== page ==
After slowing in September, Americans' personal income and spending data was expected to re-accelerate in October and they did dramatically, rising 0.5% and 0.6% MoM respectively.

This is the biggest monthly spike in 2018...

However, one look between the line reveals that not all is as good as it seems: according to the US govt, "incomes were boosted by an $11.6 billion increase for farmers, which includes the subsidy payments. And the biggest contributor to the increase in services spending was household electricity and gas, which tends to reflect weather swings."

On a year over year basis, both income and spending re-accelerated, rising 4.3% and 5.0% respectively...

Wages for private workers jumped, rising 4.7% Y/Y while wages for government workers saw a 2.9% increase from the prior year.

With spending continuing to outpace income, personal savings data (revised historically) fell to 6.2% in October, lowest since Dec 2017...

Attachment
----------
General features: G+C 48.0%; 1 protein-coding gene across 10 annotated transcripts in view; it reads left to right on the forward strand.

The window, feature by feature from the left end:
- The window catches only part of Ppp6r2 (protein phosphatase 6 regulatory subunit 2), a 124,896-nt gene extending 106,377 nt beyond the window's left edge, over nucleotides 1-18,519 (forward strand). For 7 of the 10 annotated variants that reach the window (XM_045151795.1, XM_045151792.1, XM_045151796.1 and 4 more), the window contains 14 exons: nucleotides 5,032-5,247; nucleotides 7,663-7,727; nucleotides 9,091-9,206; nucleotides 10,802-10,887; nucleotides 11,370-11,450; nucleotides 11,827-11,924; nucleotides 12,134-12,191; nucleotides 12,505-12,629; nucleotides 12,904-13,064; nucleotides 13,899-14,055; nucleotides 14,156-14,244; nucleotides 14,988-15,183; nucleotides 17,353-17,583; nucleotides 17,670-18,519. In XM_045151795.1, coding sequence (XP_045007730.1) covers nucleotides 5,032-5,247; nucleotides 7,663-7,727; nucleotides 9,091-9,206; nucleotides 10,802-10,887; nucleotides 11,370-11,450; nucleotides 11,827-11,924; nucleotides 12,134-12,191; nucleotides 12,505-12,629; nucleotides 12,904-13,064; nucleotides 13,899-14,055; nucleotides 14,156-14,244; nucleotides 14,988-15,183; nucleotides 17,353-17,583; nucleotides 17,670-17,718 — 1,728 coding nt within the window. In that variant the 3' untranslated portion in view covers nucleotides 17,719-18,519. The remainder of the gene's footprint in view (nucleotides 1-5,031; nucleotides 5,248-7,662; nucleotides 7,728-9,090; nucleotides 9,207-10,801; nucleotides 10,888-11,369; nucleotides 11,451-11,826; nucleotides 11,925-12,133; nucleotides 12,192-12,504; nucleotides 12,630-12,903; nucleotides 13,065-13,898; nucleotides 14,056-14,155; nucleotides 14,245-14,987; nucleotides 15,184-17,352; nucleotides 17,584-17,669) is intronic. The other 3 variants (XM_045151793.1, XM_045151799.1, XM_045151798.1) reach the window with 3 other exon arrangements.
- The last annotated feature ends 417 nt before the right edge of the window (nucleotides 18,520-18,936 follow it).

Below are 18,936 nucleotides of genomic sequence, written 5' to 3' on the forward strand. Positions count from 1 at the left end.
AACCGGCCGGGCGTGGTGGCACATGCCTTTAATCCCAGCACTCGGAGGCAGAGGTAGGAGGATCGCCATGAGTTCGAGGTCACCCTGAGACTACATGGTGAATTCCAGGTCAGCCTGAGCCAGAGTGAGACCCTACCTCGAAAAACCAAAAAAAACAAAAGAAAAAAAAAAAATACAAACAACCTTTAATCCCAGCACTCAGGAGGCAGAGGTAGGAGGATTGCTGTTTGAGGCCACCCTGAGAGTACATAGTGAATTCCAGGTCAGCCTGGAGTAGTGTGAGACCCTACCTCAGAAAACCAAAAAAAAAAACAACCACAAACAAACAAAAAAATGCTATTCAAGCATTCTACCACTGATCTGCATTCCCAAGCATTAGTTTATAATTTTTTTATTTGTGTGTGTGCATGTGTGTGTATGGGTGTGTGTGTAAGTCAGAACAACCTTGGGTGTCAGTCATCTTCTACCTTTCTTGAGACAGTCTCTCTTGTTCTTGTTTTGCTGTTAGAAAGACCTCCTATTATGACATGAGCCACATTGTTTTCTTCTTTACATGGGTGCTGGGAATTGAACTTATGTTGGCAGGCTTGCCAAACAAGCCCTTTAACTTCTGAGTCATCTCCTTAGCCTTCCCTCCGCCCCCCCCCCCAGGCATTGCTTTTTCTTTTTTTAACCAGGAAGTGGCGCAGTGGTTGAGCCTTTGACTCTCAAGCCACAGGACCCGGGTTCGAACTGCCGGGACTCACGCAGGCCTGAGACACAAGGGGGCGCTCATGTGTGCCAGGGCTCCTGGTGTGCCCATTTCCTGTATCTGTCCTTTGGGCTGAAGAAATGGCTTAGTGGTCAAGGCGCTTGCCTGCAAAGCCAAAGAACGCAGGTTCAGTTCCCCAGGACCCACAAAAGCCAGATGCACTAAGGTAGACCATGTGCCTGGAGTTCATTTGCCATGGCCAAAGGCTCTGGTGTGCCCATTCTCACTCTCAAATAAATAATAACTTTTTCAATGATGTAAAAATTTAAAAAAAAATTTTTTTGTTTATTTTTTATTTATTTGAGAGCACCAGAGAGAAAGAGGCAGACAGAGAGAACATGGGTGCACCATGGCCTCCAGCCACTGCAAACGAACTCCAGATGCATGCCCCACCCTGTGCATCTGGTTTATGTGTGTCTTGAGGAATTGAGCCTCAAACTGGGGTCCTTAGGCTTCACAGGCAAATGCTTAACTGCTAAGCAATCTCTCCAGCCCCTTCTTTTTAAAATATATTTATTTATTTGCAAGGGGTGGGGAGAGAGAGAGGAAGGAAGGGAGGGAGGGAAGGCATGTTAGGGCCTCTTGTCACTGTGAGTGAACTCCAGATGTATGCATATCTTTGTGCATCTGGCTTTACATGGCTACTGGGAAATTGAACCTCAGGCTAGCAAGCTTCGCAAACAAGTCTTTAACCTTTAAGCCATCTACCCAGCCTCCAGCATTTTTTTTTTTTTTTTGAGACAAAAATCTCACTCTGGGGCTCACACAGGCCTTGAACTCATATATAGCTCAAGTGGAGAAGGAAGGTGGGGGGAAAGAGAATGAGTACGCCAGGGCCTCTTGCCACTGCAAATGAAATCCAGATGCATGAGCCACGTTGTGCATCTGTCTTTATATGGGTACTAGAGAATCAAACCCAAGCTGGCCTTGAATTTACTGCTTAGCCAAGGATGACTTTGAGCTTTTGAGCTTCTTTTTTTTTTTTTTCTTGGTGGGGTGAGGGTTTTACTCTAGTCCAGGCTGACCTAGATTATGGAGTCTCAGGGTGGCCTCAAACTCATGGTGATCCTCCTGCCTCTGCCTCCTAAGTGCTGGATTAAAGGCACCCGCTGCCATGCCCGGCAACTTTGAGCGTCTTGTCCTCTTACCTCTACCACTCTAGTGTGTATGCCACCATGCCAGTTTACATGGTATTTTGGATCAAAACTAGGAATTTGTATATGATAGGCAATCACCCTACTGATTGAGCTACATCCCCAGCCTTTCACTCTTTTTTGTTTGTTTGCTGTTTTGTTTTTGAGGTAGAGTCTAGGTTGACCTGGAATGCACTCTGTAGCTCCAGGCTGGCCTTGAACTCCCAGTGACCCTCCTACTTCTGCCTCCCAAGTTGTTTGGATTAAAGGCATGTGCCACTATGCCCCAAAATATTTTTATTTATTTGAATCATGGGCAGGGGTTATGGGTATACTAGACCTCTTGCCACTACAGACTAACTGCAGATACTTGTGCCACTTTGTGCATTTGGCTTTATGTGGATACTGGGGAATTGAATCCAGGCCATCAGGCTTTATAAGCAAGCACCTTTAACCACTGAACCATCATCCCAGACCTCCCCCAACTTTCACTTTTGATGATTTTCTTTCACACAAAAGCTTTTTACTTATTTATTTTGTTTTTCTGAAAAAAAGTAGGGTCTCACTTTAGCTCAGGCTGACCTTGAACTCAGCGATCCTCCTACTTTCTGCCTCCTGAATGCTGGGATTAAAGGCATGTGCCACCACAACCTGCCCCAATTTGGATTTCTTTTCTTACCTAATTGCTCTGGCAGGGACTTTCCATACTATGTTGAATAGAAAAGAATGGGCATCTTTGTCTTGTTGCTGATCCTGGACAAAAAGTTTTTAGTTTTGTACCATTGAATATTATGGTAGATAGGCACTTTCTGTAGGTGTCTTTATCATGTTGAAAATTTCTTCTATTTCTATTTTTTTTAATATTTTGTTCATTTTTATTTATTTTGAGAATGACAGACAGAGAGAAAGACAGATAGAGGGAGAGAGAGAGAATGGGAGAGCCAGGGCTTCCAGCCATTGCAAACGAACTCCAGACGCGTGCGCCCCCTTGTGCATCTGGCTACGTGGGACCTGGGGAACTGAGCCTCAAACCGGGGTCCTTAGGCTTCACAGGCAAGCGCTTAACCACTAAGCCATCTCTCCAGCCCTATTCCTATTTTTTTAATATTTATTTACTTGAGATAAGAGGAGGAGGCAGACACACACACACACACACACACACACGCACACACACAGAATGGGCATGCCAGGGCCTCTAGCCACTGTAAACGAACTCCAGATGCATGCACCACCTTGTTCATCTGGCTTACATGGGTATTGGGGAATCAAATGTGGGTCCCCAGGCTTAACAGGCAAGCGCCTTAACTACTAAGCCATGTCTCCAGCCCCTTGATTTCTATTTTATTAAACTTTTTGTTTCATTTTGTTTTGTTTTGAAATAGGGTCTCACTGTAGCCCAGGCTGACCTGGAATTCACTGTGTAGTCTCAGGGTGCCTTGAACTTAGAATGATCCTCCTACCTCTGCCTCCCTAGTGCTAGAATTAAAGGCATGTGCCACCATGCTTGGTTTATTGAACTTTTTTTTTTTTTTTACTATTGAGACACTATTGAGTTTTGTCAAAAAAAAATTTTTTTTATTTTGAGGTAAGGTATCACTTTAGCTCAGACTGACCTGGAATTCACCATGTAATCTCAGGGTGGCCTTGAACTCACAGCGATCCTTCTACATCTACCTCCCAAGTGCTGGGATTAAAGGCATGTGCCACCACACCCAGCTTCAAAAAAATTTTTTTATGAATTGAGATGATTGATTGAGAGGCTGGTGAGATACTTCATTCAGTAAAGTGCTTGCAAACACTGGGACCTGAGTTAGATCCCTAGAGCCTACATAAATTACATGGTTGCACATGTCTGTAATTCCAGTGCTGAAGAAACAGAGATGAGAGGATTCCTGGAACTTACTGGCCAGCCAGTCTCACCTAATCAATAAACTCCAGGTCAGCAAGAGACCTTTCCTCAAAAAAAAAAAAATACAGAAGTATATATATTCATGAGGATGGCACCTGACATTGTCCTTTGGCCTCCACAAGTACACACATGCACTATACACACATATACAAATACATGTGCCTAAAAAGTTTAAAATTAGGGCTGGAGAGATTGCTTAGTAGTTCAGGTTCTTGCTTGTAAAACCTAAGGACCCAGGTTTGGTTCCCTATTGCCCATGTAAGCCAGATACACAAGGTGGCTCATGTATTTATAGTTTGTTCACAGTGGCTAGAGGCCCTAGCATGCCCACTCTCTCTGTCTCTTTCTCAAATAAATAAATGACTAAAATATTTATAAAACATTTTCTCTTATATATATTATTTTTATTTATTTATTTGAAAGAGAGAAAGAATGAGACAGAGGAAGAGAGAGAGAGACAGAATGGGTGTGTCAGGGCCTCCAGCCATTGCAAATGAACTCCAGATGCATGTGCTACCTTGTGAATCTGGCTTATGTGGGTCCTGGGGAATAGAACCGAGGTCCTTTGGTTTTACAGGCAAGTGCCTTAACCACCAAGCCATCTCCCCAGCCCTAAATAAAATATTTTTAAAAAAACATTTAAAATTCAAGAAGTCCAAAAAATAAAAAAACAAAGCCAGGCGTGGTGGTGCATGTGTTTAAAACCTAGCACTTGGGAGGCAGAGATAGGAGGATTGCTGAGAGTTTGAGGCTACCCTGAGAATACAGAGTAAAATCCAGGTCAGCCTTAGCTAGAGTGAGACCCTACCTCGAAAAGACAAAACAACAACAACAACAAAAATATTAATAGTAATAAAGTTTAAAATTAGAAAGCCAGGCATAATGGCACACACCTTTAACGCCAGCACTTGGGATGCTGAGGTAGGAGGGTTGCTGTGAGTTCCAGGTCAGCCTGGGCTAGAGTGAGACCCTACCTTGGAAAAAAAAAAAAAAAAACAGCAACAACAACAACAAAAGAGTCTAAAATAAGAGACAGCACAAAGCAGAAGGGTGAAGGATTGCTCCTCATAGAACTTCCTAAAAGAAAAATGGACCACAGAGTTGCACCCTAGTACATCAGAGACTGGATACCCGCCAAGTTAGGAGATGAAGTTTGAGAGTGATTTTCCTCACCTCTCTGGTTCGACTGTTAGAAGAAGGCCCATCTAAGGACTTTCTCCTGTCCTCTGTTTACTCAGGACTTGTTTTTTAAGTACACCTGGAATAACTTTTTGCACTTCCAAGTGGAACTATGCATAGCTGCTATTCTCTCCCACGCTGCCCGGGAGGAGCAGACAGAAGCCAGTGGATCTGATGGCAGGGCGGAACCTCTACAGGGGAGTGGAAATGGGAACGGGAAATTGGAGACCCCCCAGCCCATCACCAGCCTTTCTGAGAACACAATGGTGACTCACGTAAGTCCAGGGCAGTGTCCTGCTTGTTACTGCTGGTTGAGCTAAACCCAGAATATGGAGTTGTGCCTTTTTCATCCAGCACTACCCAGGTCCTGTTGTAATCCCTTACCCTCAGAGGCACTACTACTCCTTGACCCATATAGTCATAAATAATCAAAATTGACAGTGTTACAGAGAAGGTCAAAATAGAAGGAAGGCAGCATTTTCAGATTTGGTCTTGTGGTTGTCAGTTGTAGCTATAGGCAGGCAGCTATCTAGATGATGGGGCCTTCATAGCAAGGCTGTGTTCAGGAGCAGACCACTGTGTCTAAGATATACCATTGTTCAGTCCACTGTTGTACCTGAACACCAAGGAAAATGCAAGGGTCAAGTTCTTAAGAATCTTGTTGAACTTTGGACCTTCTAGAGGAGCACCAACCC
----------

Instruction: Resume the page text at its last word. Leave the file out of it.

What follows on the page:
Ironically, as the income and spending data jumped, The Fed's favorite inflation indicator - Core PCE - slowed notably to +1.8% YoY...

Ahead of the print, when commenting on the core PCE, Nomura's Bilal Hafeez said that "lower oil prices will naturally lead to lower headline numbers in the coming months. It could mean that the 2.3% seen in July may well be the peak inflation rate in the latest phase of the US cycle. As for core inflation, this year’s strong dollar could end up weighing on inflation. History certainly points in that direction (see chart)."

So take your pick - Dovish Fed signals from Core PCE or hawkishg Fed signals from income/spending/savings data?